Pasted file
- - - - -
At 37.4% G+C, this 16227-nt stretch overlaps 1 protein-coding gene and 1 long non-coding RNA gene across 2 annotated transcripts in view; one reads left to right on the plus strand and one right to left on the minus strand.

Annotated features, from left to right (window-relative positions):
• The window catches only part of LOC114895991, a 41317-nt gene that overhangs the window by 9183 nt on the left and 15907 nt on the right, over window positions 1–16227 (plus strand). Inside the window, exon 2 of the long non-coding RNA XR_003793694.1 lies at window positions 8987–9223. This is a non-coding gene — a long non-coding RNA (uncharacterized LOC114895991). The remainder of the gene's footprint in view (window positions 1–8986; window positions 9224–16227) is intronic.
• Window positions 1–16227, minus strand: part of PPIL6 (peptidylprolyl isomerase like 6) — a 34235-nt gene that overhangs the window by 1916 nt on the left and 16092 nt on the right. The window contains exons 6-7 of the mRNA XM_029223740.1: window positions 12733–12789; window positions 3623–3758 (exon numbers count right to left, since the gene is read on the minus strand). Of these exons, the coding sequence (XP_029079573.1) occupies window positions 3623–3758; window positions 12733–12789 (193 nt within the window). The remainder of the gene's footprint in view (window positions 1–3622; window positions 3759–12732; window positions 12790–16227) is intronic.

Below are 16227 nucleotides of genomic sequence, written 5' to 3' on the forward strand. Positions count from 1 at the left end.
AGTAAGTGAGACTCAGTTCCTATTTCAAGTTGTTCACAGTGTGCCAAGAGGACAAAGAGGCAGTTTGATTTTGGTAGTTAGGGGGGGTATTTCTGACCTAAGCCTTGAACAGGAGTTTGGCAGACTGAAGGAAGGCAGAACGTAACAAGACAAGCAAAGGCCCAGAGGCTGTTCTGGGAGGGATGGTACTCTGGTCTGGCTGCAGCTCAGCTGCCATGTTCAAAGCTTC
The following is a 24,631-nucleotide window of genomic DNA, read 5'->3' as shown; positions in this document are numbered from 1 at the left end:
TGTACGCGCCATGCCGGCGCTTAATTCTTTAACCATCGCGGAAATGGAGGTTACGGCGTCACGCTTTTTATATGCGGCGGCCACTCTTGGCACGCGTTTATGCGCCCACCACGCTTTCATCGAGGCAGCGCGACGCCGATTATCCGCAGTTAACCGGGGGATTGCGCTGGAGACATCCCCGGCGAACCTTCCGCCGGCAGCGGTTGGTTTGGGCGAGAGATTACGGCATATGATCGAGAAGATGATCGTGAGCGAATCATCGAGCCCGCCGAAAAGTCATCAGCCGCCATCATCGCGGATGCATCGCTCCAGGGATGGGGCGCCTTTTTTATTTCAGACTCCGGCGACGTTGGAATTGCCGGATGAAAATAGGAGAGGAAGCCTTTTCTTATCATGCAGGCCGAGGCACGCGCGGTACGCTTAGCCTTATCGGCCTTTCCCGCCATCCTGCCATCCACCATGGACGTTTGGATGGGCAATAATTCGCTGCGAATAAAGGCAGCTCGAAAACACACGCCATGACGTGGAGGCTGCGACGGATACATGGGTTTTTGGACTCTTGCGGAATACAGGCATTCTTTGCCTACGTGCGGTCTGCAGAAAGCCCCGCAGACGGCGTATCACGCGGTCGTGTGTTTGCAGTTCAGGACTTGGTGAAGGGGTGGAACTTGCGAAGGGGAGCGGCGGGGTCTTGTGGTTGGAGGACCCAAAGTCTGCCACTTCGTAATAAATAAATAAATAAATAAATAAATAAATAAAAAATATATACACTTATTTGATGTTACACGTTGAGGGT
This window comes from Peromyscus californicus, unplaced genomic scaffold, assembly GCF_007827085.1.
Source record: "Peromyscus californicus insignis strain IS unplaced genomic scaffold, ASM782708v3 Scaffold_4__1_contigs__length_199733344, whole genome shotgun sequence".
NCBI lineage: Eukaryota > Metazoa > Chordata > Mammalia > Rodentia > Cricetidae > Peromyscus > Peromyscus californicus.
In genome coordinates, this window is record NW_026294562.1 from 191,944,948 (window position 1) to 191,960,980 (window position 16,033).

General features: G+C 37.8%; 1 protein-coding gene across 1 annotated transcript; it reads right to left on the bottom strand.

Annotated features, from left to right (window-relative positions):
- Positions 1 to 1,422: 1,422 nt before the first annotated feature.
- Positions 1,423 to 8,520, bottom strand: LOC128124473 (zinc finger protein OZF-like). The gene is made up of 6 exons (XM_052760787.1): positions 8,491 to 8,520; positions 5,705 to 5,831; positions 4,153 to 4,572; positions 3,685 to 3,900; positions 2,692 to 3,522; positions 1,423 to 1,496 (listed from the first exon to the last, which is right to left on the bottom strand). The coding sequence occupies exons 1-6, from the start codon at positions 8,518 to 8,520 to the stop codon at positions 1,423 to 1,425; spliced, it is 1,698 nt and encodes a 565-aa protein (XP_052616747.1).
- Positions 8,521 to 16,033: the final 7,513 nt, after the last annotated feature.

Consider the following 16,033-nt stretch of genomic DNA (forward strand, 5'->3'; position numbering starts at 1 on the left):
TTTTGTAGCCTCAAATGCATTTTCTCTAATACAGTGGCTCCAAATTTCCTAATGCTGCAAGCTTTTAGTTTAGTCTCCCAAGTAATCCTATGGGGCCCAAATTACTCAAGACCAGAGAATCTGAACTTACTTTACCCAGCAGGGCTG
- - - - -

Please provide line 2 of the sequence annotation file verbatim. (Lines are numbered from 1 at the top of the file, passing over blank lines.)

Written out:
Annotated features, from left to right (window-relative positions):